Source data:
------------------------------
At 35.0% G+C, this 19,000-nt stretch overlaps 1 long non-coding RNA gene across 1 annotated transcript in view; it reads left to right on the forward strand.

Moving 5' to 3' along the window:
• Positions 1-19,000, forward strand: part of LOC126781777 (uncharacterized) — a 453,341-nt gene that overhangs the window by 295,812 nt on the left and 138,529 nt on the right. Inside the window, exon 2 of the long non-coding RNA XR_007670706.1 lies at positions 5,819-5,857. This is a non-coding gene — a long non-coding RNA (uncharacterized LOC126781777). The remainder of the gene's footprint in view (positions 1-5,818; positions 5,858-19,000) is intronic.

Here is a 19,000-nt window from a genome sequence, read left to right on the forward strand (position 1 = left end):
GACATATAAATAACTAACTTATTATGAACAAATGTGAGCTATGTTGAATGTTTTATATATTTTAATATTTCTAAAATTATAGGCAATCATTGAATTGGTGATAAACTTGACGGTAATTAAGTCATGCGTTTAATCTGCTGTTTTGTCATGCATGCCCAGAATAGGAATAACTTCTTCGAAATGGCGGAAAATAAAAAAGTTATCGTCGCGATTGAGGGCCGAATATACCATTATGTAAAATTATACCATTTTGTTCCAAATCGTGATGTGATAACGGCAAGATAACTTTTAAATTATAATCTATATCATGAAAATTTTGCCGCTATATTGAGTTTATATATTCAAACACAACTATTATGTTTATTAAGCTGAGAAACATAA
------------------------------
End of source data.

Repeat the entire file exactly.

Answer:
At 35.0% G+C, this 19,000-nt stretch overlaps 1 long non-coding RNA gene across 1 annotated transcript in view; it reads left to right on the forward strand.

Moving 5' to 3' along the window:
• Positions 1-19,000, forward strand: part of LOC126781777 (uncharacterized) — a 453,341-nt gene that overhangs the window by 295,812 nt on the left and 138,529 nt on the right. Inside the window, exon 2 of the long non-coding RNA XR_007670706.1 lies at positions 5,819-5,857. This is a non-coding gene — a long non-coding RNA (uncharacterized LOC126781777). The remainder of the gene's footprint in view (positions 1-5,818; positions 5,858-19,000) is intronic.

Here is a 19,000-nt window from a genome sequence, read left to right on the forward strand (position 1 = left end):
GACATATAAATAACTAACTTATTATGAACAAATGTGAGCTATGTTGAATGTTTTATATATTTTAATATTTCTAAAATTATAGGCAATCATTGAATTGGTGATAAACTTGACGGTAATTAAGTCATGCGTTTAATCTGCTGTTTTGTCATGCATGCCCAGAATAGGAATAACTTCTTCGAAATGGCGGAAAATAAAAAAGTTATCGTCGCGATTGAGGGCCGAATATACCATTATGTAAAATTATACCATTTTGTTCCAAATCGTGATGTGATAACGGCAAGATAACTTTTAAATTATAATCTATATCATGAAAATTTTGCCGCTATATTGAGTTTATATATTCAAACACAACTATTATGTTTATTAAGCTGAGAAACATAA